Chelsea’s Double Trouble

Ahmed Walid
7 min readApr 13, 2022

In most TV series there’s that common narrative where the main character has a handicap at the beginning of the episode, after losing an initial encounter.

The episode then runs normally, as the main character tries to find solutions to overcome the handicap and come out triumphant at the end.

Chelsea’s encounter against Real Madrid in the Champions League Quarter-finals was the stuff of dreams, only found on Netflix. After a scintillating 1st leg at Stamford Bridge, where Karim Benzema grabbed the headlines with a hatrick and an overall impressive performance from Carlo Ancelotti’s side, it was time for the remainder of the episode at the Bernabeu.

Starting the game, Real Madrid used a similar approach to the one they used at Stamford Bridge with Federico Valverde dropping to form a back five out of possession, and Toni Kroos and Luka Modric marking Chelsea’s double pivot.

However, this time Chelsea had more options in the center of the pitch with Ruben Loftus-Cheek starting out wide but constantly moving inside the pitch when Chelsea were in possession of the ball. Accompanying him was Mason Mount, whose role behind Timo Werner and Kai Havertz meant that in possession Chelsea were more of a lopsided 3–4–1–2.

Loftus-Cheek would initially be in the wing back position, but while Chelsea circulated the ball…..

…..he would move inside to present an extra option in the center of the pitch. On the other side, Mount was constantly looking for runs through the Real Madrid defensive line.

Helping Mount and Loftus-Cheek to execute their roles perfectly were Havertz and Werner. The first constantly moved from a central position towards Ferland Mendy to pin Real Madrid’s left back and prevent him from moving inside with Loftus-Cheek, and the latter roamed in the left half space to confuse Dani Carvajal and Nacho Fernandez.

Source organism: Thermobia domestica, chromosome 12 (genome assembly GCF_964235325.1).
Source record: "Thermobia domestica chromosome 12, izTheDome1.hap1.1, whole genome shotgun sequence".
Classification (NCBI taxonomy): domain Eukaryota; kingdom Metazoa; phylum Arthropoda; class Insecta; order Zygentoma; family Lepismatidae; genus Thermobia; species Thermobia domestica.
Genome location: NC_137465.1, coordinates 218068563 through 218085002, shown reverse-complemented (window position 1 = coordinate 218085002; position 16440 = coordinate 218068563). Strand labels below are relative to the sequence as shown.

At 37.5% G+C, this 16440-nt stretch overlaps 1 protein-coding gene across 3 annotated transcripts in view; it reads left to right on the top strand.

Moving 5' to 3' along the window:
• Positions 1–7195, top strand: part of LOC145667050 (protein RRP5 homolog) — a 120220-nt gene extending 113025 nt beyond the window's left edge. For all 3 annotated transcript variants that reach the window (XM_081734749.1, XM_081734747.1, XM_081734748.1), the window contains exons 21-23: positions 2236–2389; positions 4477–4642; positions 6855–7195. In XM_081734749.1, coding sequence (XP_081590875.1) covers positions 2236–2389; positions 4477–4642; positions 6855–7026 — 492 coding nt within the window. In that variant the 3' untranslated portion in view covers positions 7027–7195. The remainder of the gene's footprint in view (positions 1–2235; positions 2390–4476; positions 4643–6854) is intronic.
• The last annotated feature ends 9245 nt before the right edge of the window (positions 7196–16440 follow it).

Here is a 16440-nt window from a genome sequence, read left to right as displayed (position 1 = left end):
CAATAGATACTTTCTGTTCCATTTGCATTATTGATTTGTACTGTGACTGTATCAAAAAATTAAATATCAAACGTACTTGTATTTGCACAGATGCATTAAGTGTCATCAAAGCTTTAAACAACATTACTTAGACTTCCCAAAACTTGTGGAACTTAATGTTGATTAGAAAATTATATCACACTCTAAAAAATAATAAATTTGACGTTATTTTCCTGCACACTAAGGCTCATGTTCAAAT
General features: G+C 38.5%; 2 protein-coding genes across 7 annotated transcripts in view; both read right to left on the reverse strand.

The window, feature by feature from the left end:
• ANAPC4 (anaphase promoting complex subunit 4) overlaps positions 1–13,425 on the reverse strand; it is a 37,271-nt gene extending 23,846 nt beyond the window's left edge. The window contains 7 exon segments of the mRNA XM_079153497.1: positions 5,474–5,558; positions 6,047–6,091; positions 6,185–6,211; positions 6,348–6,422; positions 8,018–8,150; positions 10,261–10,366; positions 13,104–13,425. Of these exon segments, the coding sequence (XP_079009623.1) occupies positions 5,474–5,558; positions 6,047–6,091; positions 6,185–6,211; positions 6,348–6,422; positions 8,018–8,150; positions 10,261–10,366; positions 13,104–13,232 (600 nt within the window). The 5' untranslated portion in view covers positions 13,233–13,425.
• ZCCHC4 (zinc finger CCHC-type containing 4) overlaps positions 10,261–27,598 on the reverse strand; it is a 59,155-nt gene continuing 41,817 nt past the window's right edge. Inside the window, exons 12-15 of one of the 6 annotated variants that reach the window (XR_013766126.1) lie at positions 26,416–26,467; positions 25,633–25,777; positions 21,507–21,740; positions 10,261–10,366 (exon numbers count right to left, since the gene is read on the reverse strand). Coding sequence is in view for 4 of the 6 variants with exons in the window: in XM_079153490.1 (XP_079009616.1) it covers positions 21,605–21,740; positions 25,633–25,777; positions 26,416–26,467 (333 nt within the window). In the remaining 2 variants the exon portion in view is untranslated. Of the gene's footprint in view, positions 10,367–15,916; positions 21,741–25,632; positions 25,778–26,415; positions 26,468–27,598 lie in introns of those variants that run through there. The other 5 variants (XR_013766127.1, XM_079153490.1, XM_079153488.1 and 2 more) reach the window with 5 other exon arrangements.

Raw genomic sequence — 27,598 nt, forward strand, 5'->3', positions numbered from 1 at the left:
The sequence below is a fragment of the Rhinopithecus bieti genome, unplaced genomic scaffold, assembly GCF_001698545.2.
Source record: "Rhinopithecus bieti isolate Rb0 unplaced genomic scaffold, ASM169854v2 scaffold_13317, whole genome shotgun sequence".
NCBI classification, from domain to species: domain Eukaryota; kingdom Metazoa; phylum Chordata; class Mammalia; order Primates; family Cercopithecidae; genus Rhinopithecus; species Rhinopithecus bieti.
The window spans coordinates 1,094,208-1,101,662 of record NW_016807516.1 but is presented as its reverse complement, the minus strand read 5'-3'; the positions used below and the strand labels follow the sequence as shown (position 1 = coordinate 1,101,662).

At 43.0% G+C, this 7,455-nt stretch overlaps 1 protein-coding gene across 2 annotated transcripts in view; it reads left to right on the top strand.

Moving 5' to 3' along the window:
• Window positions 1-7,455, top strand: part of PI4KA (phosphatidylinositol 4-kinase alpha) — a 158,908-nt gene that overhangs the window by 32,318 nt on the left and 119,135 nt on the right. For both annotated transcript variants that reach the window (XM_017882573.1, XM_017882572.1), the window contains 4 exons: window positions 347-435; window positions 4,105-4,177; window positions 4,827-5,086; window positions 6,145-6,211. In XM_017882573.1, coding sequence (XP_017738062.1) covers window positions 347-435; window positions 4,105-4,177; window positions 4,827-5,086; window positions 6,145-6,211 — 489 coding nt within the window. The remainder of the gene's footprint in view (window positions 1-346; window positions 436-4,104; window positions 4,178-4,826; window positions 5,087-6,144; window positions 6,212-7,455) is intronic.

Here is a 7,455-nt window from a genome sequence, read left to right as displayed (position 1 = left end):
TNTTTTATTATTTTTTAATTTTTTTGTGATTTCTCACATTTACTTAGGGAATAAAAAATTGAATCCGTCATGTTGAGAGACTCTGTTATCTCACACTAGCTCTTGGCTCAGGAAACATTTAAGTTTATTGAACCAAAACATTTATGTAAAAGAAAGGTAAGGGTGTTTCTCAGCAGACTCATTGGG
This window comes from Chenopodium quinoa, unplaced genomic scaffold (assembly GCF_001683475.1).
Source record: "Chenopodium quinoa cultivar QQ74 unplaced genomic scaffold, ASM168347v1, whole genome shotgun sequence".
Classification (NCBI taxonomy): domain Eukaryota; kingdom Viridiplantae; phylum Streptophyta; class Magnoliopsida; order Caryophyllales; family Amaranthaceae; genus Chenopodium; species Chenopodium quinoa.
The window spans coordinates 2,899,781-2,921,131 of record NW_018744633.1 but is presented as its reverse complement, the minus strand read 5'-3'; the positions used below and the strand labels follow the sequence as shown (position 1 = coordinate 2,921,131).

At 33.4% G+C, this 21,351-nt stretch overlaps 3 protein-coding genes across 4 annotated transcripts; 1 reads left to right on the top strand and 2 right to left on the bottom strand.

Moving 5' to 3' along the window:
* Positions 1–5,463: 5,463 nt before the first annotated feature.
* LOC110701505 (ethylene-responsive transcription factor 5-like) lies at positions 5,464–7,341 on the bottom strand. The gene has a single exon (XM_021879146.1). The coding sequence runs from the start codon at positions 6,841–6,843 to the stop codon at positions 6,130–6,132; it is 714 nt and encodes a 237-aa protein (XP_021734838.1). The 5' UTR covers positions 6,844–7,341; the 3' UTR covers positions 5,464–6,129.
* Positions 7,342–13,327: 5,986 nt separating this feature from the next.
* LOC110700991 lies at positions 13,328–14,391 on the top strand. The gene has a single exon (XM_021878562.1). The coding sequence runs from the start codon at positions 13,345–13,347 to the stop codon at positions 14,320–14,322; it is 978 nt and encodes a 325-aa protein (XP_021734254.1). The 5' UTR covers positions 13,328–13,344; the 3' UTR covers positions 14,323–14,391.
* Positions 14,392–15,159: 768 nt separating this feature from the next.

In this example here, Havertz is dropping in-between David Alaba and Mendy to pin both of them, allowing Loftus-Cheek some space to receive the ball. Meanwhile, Werner is positioned on the outside of Nacho to stretch Real Madrid’s back line. Mount — on the ball — should have played the pass into the free Loftus-Cheek, but he opted to go backwards…..

…..five seconds later, the space created because of Havertz and Werner’s positioning was a good area for Mount to run into, but once again another Chelsea player, Antonio Ruediger this time, played the safe pass backwards.

The runs from Mount kept coming and the German duo’s positioning created space for him, the passes though were missing. Like here, when Mateo Kovacic wanted to find Werner who was dragging Nacho out of position for Mount to attack the space…..

…..but Luka Modric intercepted the pass.

Or here when Werner moved to the far side towards Carvajal, dragging Nacho along with him while Mount made a run into the space, only for Ruediger to play a weak long pass behind Mount.

To be fair though, Alaba was aware of that pass, moving away from the Havertz magnetic field to cover for Nacho. The intention of Havertz’s roams towards Mendy was both to free Loftus-Cheek and stretch Alaba with him.

An example where the pass actually was played can be seen below. Havertz dropping in the right half space dragged Alaba out of position, and the only player moving against the current was Mount who was looking to attack the space behind Alaba.